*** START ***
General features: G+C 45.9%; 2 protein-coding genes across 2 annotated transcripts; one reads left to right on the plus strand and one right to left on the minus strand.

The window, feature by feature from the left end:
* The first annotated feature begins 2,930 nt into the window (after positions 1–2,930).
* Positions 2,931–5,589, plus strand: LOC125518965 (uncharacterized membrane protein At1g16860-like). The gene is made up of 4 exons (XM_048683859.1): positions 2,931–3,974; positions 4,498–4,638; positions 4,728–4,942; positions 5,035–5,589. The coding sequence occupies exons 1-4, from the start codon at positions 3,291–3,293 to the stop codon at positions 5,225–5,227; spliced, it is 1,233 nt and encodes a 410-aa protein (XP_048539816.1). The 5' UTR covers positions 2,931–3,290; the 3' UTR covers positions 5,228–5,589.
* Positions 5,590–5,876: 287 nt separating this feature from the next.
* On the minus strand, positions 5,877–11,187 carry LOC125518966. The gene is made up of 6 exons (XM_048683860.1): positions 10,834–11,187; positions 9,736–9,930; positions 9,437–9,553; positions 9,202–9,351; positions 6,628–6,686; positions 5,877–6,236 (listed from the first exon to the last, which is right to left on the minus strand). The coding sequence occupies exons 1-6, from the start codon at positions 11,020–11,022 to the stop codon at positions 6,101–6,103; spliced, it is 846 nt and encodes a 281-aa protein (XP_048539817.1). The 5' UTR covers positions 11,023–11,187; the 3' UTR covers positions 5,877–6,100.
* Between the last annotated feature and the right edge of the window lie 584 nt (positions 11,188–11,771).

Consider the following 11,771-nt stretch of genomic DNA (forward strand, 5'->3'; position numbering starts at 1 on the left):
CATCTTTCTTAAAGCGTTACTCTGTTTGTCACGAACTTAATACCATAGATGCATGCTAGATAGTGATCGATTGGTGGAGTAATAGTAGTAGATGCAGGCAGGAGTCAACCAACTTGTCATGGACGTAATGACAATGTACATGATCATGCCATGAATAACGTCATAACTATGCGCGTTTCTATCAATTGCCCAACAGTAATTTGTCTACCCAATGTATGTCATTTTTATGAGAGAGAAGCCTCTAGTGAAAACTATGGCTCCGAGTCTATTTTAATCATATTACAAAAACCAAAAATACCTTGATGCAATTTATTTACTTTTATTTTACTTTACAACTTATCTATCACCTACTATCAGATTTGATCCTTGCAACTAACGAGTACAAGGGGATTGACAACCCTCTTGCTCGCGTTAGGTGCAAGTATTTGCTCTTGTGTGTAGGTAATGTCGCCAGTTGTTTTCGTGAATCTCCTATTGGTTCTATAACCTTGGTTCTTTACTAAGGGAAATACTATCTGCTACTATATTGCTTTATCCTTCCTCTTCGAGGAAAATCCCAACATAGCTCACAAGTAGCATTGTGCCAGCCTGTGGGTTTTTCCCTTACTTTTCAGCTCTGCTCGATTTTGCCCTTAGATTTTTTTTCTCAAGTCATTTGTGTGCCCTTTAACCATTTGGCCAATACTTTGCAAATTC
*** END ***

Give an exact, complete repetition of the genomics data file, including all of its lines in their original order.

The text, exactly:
General features: G+C 45.9%; 2 protein-coding genes across 2 annotated transcripts; one reads left to right on the plus strand and one right to left on the minus strand.

The window, feature by feature from the left end:
* The first annotated feature begins 2,930 nt into the window (after positions 1–2,930).
* Positions 2,931–5,589, plus strand: LOC125518965 (uncharacterized membrane protein At1g16860-like). The gene is made up of 4 exons (XM_048683859.1): positions 2,931–3,974; positions 4,498–4,638; positions 4,728–4,942; positions 5,035–5,589. The coding sequence occupies exons 1-4, from the start codon at positions 3,291–3,293 to the stop codon at positions 5,225–5,227; spliced, it is 1,233 nt and encodes a 410-aa protein (XP_048539816.1). The 5' UTR covers positions 2,931–3,290; the 3' UTR covers positions 5,228–5,589.
* Positions 5,590–5,876: 287 nt separating this feature from the next.
* On the minus strand, positions 5,877–11,187 carry LOC125518966. The gene is made up of 6 exons (XM_048683860.1): positions 10,834–11,187; positions 9,736–9,930; positions 9,437–9,553; positions 9,202–9,351; positions 6,628–6,686; positions 5,877–6,236 (listed from the first exon to the last, which is right to left on the minus strand). The coding sequence occupies exons 1-6, from the start codon at positions 11,020–11,022 to the stop codon at positions 6,101–6,103; spliced, it is 846 nt and encodes a 281-aa protein (XP_048539817.1). The 5' UTR covers positions 11,023–11,187; the 3' UTR covers positions 5,877–6,100.
* Between the last annotated feature and the right edge of the window lie 584 nt (positions 11,188–11,771).

Consider the following 11,771-nt stretch of genomic DNA (forward strand, 5'->3'; position numbering starts at 1 on the left):
CATCTTTCTTAAAGCGTTACTCTGTTTGTCACGAACTTAATACCATAGATGCATGCTAGATAGTGATCGATTGGTGGAGTAATAGTAGTAGATGCAGGCAGGAGTCAACCAACTTGTCATGGACGTAATGACAATGTACATGATCATGCCATGAATAACGTCATAACTATGCGCGTTTCTATCAATTGCCCAACAGTAATTTGTCTACCCAATGTATGTCATTTTTATGAGAGAGAAGCCTCTAGTGAAAACTATGGCTCCGAGTCTATTTTAATCATATTACAAAAACCAAAAATACCTTGATGCAATTTATTTACTTTTATTTTACTTTACAACTTATCTATCACCTACTATCAGATTTGATCCTTGCAACTAACGAGTACAAGGGGATTGACAACCCTCTTGCTCGCGTTAGGTGCAAGTATTTGCTCTTGTGTGTAGGTAATGTCGCCAGTTGTTTTCGTGAATCTCCTATTGGTTCTATAACCTTGGTTCTTTACTAAGGGAAATACTATCTGCTACTATATTGCTTTATCCTTCCTCTTCGAGGAAAATCCCAACATAGCTCACAAGTAGCATTGTGCCAGCCTGTGGGTTTTTCCCTTACTTTTCAGCTCTGCTCGATTTTGCCCTTAGATTTTTTTTCTCAAGTCATTTGTGTGCCCTTTAACCATTTGGCCAATACTTTGCAAATTC